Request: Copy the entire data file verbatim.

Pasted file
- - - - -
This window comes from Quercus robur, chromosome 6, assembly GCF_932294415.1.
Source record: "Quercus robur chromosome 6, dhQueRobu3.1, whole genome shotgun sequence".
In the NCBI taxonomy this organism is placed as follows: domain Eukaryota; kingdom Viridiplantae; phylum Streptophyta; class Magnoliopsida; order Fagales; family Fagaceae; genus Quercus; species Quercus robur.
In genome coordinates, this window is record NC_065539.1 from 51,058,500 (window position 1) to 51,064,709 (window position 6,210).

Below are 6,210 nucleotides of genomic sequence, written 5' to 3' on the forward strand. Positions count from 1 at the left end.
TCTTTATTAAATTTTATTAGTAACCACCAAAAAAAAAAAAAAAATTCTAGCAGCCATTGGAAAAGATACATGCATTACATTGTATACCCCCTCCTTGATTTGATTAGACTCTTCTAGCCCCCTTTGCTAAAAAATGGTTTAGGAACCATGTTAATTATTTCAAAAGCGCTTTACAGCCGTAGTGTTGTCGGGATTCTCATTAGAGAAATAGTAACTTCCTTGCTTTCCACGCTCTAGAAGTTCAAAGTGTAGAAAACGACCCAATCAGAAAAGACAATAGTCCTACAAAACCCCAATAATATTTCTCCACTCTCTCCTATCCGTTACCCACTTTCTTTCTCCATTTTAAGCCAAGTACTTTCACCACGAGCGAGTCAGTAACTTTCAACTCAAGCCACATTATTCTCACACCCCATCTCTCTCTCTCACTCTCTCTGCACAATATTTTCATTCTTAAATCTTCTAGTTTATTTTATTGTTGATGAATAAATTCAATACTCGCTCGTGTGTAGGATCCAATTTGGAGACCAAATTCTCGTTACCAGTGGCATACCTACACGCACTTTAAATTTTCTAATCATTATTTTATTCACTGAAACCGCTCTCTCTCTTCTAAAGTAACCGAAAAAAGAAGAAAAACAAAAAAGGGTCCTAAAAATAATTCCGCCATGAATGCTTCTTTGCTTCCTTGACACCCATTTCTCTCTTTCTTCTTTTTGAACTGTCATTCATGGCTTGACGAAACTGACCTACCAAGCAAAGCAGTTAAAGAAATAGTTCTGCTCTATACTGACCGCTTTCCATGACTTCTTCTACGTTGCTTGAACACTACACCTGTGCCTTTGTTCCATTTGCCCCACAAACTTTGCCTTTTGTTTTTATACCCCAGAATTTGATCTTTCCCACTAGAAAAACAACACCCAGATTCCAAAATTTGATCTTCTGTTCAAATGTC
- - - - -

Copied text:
This window comes from Quercus robur, chromosome 6, assembly GCF_932294415.1.
Source record: "Quercus robur chromosome 6, dhQueRobu3.1, whole genome shotgun sequence".
In the NCBI taxonomy this organism is placed as follows: domain Eukaryota; kingdom Viridiplantae; phylum Streptophyta; class Magnoliopsida; order Fagales; family Fagaceae; genus Quercus; species Quercus robur.
In genome coordinates, this window is record NC_065539.1 from 51,058,500 (window position 1) to 51,064,709 (window position 6,210).

Below are 6,210 nucleotides of genomic sequence, written 5' to 3' on the forward strand. Positions count from 1 at the left end.
TCTTTATTAAATTTTATTAGTAACCACCAAAAAAAAAAAAAAAATTCTAGCAGCCATTGGAAAAGATACATGCATTACATTGTATACCCCCTCCTTGATTTGATTAGACTCTTCTAGCCCCCTTTGCTAAAAAATGGTTTAGGAACCATGTTAATTATTTCAAAAGCGCTTTACAGCCGTAGTGTTGTCGGGATTCTCATTAGAGAAATAGTAACTTCCTTGCTTTCCACGCTCTAGAAGTTCAAAGTGTAGAAAACGACCCAATCAGAAAAGACAATAGTCCTACAAAACCCCAATAATATTTCTCCACTCTCTCCTATCCGTTACCCACTTTCTTTCTCCATTTTAAGCCAAGTACTTTCACCACGAGCGAGTCAGTAACTTTCAACTCAAGCCACATTATTCTCACACCCCATCTCTCTCTCTCACTCTCTCTGCACAATATTTTCATTCTTAAATCTTCTAGTTTATTTTATTGTTGATGAATAAATTCAATACTCGCTCGTGTGTAGGATCCAATTTGGAGACCAAATTCTCGTTACCAGTGGCATACCTACACGCACTTTAAATTTTCTAATCATTATTTTATTCACTGAAACCGCTCTCTCTCTTCTAAAGTAACCGAAAAAAGAAGAAAAACAAAAAAGGGTCCTAAAAATAATTCCGCCATGAATGCTTCTTTGCTTCCTTGACACCCATTTCTCTCTTTCTTCTTTTTGAACTGTCATTCATGGCTTGACGAAACTGACCTACCAAGCAAAGCAGTTAAAGAAATAGTTCTGCTCTATACTGACCGCTTTCCATGACTTCTTCTACGTTGCTTGAACACTACACCTGTGCCTTTGTTCCATTTGCCCCACAAACTTTGCCTTTTGTTTTTATACCCCAGAATTTGATCTTTCCCACTAGAAAAACAACACCCAGATTCCAAAATTTGATCTTCTGTTCAAATGTC